Eighty percent of the agencies where the Workers are placed are affiliated with the sisters. And Tande wonders whether the Workers might not have been nuns—“made women” in the altruistic Mafia—if they had been born into a different generation. For some, this seems reasonable to assume; for others, it is difficult to imagine, so far removed are they from an era when women who sought higher education and leadership positions had few options. Still others shrink from the sisters’ religious obligations.
But five months into the yearlong program, as Tande predicted, this group of Workers seems to be “embracing the charism.” In fact, they say they are often mistaken for nuns. They toss out terms like “right relationship”—a way of relating to people in a respectful, nonjudgmental way, as advocated by the sisters. Under the influence of the program’s values, some have even adjusted their life goals. One Worker who was previously set on attending medical school now says she’s more interested in a holistic approach to health, and is considering work in nutrition or urban agriculture. (“We’ve made her downwardly mobile,” Tande jokes.)
“We’re being cultivated into the next step of the sisters,” says Mueller. “It’s a part of us. We’ll take that [charism] wherever we go.”
THE IDEA OF LOVING GOD and mortals without discrimination isn’t exclusive to the CSJs. Plenty of people—heck, even men—strive for that goal. Back at the Peace House, volunteers of various backgrounds put this ideal into action: a 90-something man and his wife frequently drop in with food for the center’s guests; a well-to-do middle-aged woman helps keep things under control, even tackling a purse-snatcher or two.
But there is something about the sisters’ unique model for problem-solving—women, infused with faith, dedicated to addressing the day’s most pressing needs—that has been particularly effective. And enduring.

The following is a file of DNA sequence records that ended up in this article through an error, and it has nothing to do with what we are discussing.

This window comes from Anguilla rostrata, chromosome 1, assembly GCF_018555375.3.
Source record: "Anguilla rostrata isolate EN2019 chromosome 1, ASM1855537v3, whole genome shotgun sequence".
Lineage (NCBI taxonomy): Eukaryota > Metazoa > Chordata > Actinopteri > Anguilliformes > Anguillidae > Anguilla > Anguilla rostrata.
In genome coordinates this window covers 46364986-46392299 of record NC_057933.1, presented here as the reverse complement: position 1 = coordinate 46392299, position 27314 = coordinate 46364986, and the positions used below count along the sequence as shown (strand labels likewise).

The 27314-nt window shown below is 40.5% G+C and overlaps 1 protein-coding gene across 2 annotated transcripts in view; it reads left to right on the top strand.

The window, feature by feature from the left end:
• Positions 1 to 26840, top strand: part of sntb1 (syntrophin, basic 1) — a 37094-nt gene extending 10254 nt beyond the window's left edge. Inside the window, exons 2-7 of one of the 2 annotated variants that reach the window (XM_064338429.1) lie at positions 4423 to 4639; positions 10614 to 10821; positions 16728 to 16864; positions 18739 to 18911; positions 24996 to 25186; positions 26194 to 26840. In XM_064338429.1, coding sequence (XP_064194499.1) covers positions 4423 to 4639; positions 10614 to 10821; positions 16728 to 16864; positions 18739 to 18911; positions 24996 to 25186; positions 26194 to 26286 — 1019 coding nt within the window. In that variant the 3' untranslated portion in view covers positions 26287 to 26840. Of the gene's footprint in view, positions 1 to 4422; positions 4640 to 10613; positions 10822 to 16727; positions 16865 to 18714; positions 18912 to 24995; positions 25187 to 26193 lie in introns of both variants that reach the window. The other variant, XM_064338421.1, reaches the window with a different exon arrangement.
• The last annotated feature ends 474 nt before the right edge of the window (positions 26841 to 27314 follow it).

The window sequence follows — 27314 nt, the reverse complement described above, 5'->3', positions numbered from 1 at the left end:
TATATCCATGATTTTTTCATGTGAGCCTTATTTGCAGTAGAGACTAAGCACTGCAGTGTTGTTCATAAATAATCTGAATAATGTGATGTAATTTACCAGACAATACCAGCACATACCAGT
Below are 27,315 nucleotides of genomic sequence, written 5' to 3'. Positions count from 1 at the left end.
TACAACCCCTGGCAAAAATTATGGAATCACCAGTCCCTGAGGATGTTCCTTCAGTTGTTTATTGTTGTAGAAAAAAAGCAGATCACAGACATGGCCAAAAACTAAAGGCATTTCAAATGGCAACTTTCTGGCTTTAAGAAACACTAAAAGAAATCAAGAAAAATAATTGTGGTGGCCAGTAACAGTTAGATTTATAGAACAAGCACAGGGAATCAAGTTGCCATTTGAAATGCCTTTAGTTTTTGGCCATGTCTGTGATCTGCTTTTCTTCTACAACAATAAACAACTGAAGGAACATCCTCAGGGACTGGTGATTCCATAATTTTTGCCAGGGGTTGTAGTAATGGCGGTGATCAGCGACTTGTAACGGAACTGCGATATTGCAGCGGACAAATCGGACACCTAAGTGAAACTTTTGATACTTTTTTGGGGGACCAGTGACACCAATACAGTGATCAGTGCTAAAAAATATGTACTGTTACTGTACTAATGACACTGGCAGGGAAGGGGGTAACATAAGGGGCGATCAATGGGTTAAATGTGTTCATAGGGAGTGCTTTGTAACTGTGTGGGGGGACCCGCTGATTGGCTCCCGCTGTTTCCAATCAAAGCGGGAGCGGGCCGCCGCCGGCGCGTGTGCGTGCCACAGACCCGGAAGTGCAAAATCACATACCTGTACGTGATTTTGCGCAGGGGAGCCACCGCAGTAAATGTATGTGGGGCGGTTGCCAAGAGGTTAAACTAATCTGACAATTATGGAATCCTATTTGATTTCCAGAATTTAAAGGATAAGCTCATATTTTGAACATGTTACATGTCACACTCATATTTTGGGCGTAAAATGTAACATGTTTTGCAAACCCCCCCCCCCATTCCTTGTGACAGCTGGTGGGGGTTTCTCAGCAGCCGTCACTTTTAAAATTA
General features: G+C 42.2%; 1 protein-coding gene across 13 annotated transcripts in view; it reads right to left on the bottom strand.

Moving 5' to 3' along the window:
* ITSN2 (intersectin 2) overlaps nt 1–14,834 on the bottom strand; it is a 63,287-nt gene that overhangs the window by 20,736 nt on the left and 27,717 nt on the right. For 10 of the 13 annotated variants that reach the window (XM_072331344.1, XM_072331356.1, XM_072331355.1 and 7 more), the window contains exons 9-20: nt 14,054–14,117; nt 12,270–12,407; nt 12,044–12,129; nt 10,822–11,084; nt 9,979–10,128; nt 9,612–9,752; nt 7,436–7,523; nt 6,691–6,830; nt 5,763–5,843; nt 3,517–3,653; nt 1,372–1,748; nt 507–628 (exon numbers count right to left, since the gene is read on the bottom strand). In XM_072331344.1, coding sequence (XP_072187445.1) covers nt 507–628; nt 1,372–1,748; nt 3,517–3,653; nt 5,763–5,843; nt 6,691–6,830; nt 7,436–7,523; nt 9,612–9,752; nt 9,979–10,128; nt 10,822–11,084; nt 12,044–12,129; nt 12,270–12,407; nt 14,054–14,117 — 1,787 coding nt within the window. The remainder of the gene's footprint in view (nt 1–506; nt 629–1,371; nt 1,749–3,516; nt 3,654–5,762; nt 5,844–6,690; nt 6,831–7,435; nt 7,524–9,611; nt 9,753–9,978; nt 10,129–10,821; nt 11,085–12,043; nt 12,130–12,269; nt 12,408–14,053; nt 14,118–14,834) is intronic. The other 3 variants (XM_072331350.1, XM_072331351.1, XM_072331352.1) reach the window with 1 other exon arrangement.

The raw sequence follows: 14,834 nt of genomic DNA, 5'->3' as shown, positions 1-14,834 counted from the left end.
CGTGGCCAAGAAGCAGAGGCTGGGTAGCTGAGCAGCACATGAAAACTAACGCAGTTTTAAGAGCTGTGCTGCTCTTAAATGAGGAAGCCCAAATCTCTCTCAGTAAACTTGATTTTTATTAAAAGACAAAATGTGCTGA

“Look at the good work that’s happened in Minnesota—all the nonprofits and all the positive change—because of women coming together around issues that are meaningful to them,” says Tande. “It’s made a profound difference in the state. If we lose that tradition of women coming together around universal good and the most important things in life and doing something about it, that would really be sad.”
Certainly, the Workers aren’t going to replace the experience of being a nun—what Miriam Ukeritis, a CSJ who has studied religious orders, calls “the opportunity for people to live out their faith commitment in a publicly radical way.” But O’Neill prefers to think of the chalice as more than half-full: the Workers are responding to the needs of today—and growing the community. The way she sees it, there aren’t just 13 Workers this year, there are 30. She’s counting the alumni from the past five years, and with good reason: they have told O’Neill that they don’t think of themselves as ex-Workers; they are, and always will be, Workers. Many continue to do service work; a few have even moved into other intentional communities.
Tande isn’t surprised by this dedication. Being a Worker can be intense, even life-changing, she says: “To have that formative experience right out of college or at the beginning of your career—that’s a hard thing to step back from and then go work at Wells Fargo or something.”
Worker alums have the option of staying in the program for a second year, and more are choosing to do so, working with sisters around the world. One second-year resident was placed with a non-governmental organization (NGO) at the United Nations, where she worked on furthering such long-term goals as reducing global poverty and the spread of HIV. She later did a third year in India.
Many, however, remain in the Twin Cities. It is Herder’s dream to one day have a third Worker house available, to be rented exclusively to former Workers. They would continue to live in community and have Sharing of the Heart.
Looked at this way, O’Neill is right: If the sisters are aging, so what? There are more Workers signing up every year. And so long as they remain tied to the network one way or another, that’s what matters. “They can go anywhere the nuns are and they would be recognized,” says O’Neill. “They have a passport to the world.”
Besides, O’Neill says, one nun could change the world. Just look at Mother Teresa. Why not one St. Joseph Worker?
Tim Gihring is senior writer for Minnesota Monthly.